I've bumped elbows with a lot of "assembly or death" folks in my life and I appreciate the zeal for doing super complex software in pure assembler, but don't appreciate the sentiment some give off that anything more complex than assembly language is the downfall of computers and mankind, that you're not a "real programmer" if you don't understand everything going on at the processor level, etc. But I'll let them identify with the word "programmer," as it doesn't carry all that much weight to me, and I think writing code is unsexy enough that I'd just prefer to say "I write code" rather than saying "I am this identity, this doer-of-things."

I've seen a lot of quality software written in pure assembly, especially during the heyday of the 386 and lower processors, which was definitely a time where it made sense to push yourself with assembly if you were up for it, to write full-blown applications. C and C++ were upticking quite a bit during the early 90's and I remember it becoming increasingly novel for people to write software completely in assembler, so those who did things like write bulletin board software or games entirely in assembly would make sure you knew it.

I stuck with Turbo Pascal and QuickBASIC (sorry) but found ways to integrate some of the speed-efficiencies of assembly in both languages, more easily Turbo Pascal. The most common reason to delve into it for me was to perform quick multiplication operations using bit-shifting to directly address video RAM and to page video RAM as quickly as possible. I don't remember how much of the original DOOM was written in assembly but blah blah, bedtime, this calculator is cool.
posted by lordaych at 1:01 AM on August 12, 2013 [1 favorite]


GCC was definitely rewriting explicit integer div- and mul-by-2 into shifts a few years ago. Wouldn't be surprised if it still is.

Thanks, seem like they may still do that and it may still be faster depending on how the instructions are pipelined.
posted by Ad hominem at 1:29 AM on August 12, 2013


A math teacher brought a calculator into our classroom in 1975. It was the size of a shoebox and we oohed and aaahed at its ability to multiply big numbers in front of our eyes. Now I ooh and ahh at the freedom of non-recorded association we had in those days.
posted by telstar at 2:04 AM on August 12, 2013 [2 favorites]


I'm kinda surprised that calculators like this were actually executing a series of explicit machine-code instruction - I guess I kinda assumed they were... I don't know, hardwired? With a single-purpose gate array, or something?
posted by Jimbob at 2:12 AM on August 12, 2013


Ad hominem: "Thanks, seem like they may still do that and it may still be faster depending on how the instructions are pipelined."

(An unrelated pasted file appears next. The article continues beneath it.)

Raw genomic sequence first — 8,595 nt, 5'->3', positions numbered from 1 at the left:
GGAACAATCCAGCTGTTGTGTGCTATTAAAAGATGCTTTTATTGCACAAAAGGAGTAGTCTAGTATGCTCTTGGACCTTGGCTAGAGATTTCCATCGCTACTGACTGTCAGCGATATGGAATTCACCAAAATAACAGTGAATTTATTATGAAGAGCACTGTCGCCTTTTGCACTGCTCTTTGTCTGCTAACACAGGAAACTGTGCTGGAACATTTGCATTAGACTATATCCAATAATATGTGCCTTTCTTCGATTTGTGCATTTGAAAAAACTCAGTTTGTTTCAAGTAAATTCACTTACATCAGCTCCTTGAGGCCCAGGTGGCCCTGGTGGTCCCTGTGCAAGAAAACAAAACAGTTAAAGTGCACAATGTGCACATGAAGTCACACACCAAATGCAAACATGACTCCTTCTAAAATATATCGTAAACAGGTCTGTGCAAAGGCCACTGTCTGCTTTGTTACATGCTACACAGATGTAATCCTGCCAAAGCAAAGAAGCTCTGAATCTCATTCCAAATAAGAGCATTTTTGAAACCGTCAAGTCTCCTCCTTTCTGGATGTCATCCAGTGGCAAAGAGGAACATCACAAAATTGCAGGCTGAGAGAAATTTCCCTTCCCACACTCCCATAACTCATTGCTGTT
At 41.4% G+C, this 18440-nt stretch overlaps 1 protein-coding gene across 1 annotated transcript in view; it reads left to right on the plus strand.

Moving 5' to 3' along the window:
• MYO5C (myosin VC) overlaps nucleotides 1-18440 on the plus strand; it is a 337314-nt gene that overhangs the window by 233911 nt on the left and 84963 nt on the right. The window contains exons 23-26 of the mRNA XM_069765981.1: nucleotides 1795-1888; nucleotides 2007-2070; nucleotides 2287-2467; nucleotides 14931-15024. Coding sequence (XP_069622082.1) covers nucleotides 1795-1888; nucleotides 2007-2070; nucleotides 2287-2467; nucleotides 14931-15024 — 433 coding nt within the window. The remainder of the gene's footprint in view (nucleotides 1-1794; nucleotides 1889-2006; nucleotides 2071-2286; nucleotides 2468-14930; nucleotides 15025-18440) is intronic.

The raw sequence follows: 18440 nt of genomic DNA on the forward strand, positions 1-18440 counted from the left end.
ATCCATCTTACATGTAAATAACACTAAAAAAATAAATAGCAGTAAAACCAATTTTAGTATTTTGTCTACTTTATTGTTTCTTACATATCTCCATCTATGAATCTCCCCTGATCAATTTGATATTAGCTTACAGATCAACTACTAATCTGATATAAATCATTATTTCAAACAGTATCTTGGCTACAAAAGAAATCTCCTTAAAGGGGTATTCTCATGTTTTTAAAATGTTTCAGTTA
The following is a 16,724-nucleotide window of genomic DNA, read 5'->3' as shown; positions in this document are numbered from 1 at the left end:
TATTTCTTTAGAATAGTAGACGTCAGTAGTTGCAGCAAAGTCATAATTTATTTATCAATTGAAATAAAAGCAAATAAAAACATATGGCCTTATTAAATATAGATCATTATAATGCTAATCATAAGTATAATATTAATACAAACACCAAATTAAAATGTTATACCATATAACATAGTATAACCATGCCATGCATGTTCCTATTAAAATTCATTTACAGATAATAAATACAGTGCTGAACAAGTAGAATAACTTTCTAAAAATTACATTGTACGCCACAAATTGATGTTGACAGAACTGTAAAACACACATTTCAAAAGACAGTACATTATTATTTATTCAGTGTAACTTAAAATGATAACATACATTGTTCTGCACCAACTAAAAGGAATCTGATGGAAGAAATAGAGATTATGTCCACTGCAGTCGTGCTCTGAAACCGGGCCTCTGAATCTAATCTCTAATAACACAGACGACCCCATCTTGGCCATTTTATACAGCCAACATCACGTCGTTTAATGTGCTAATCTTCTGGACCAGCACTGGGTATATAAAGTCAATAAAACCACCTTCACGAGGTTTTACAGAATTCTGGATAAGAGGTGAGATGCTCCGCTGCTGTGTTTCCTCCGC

Yep I'm pretty sure it's faster if it's just one instruction each, but in more complex cases (eg multiply by 4) the shifts might be slower even if the sum of the raw cycle count is lower if the pipeline stalls. This kind of thing is why I have little interest in assembly programming on x86 now - trying to outguess the compiler on superscalar CPUs with crazy-long pipelines and NUMA is for special people.
posted by vanar sena at 2:41 AM on August 12, 2013


There were a variety of calculators at the time, with different implementation details. This design was patented, implying that other companies used (at least slightly) different designs.

Some of the very oldest arcade games there are are not playable in MAME, because they were implemented like you suggest, using discrete logic. There may well have been calculators at the time (maybe like telstar's shoebox adder) that added numbers with plain logic gates, but they are weird to emulate, because in a sense there's nothing to emulate; emulation is mostly the process of duplicating the instructions executed by a processor. Without a processor, what you're doing is more like recreating.

It should be remembered that, before solid-state calculators, there were electro-mechanical adding machines, like cash registers. It's not super difficult to add or subtract using mechanisms, and from there multiply using a process not dissimilar to how this calculator works, by repeatedly adds and subtracts. The Wikipedia page is interesting; Blaise Pascal invented an adding machine in 1642, but they didn't become manufactured industrially until the late 1800s.
posted by JHarris at 2:41 AM on August 12, 2013 [1 favorite]


It should be remembered that, before solid-state calculators, there were electro-mechanical adding machines, like cash registers. It's not super difficult to add or subtract using mechanisms, and from there multiply using a process not dissimilar to how this calculator works, by repeatedly adds and subtracts. The Wikipedia page is interesting; Blaise Pascal invented an adding machine in 1642, but they didn't become manufactured industrially until the late 1800s.